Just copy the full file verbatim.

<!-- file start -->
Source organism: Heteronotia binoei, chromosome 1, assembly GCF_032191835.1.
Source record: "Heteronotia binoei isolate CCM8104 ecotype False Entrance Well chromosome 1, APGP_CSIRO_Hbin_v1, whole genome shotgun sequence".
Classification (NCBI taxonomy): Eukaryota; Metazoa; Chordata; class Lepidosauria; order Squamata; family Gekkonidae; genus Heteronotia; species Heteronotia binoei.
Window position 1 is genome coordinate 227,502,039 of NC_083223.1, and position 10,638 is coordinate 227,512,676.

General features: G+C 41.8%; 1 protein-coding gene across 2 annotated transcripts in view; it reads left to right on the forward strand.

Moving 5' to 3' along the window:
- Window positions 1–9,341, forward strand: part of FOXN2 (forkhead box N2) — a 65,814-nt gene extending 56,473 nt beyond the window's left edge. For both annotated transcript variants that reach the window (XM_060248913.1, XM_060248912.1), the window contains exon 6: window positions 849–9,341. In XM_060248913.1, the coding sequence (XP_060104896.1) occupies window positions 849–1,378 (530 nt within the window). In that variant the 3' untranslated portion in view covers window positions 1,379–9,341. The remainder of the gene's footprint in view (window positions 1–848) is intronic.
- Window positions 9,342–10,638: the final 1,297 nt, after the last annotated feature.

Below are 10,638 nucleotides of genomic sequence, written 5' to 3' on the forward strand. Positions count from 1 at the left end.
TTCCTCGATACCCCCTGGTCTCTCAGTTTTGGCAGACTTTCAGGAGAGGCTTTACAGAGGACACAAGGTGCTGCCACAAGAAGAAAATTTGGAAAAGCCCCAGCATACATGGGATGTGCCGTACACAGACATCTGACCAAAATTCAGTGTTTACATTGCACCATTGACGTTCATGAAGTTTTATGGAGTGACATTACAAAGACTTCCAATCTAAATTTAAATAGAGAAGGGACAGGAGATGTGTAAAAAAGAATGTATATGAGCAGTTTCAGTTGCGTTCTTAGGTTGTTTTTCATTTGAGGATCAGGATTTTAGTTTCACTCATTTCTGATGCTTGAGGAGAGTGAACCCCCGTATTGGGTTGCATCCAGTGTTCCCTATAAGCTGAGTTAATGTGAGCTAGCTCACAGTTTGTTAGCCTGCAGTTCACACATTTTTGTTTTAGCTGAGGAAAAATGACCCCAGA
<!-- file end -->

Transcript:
Source organism: Heteronotia binoei, chromosome 1, assembly GCF_032191835.1.
Source record: "Heteronotia binoei isolate CCM8104 ecotype False Entrance Well chromosome 1, APGP_CSIRO_Hbin_v1, whole genome shotgun sequence".
Classification (NCBI taxonomy): Eukaryota; Metazoa; Chordata; class Lepidosauria; order Squamata; family Gekkonidae; genus Heteronotia; species Heteronotia binoei.
Window position 1 is genome coordinate 227,502,039 of NC_083223.1, and position 10,638 is coordinate 227,512,676.

General features: G+C 41.8%; 1 protein-coding gene across 2 annotated transcripts in view; it reads left to right on the forward strand.

Moving 5' to 3' along the window:
- Window positions 1–9,341, forward strand: part of FOXN2 (forkhead box N2) — a 65,814-nt gene extending 56,473 nt beyond the window's left edge. For both annotated transcript variants that reach the window (XM_060248913.1, XM_060248912.1), the window contains exon 6: window positions 849–9,341. In XM_060248913.1, the coding sequence (XP_060104896.1) occupies window positions 849–1,378 (530 nt within the window). In that variant the 3' untranslated portion in view covers window positions 1,379–9,341. The remainder of the gene's footprint in view (window positions 1–848) is intronic.
- Window positions 9,342–10,638: the final 1,297 nt, after the last annotated feature.

Below are 10,638 nucleotides of genomic sequence, written 5' to 3' on the forward strand. Positions count from 1 at the left end.
TTCCTCGATACCCCCTGGTCTCTCAGTTTTGGCAGACTTTCAGGAGAGGCTTTACAGAGGACACAAGGTGCTGCCACAAGAAGAAAATTTGGAAAAGCCCCAGCATACATGGGATGTGCCGTACACAGACATCTGACCAAAATTCAGTGTTTACATTGCACCATTGACGTTCATGAAGTTTTATGGAGTGACATTACAAAGACTTCCAATCTAAATTTAAATAGAGAAGGGACAGGAGATGTGTAAAAAAGAATGTATATGAGCAGTTTCAGTTGCGTTCTTAGGTTGTTTTTCATTTGAGGATCAGGATTTTAGTTTCACTCATTTCTGATGCTTGAGGAGAGTGAACCCCCGTATTGGGTTGCATCCAGTGTTCCCTATAAGCTGAGTTAATGTGAGCTAGCTCACAGTTTGTTAGCCTGCAGTTCACACATTTTTGTTTTAGCTGAGGAAAAATGACCCCAGA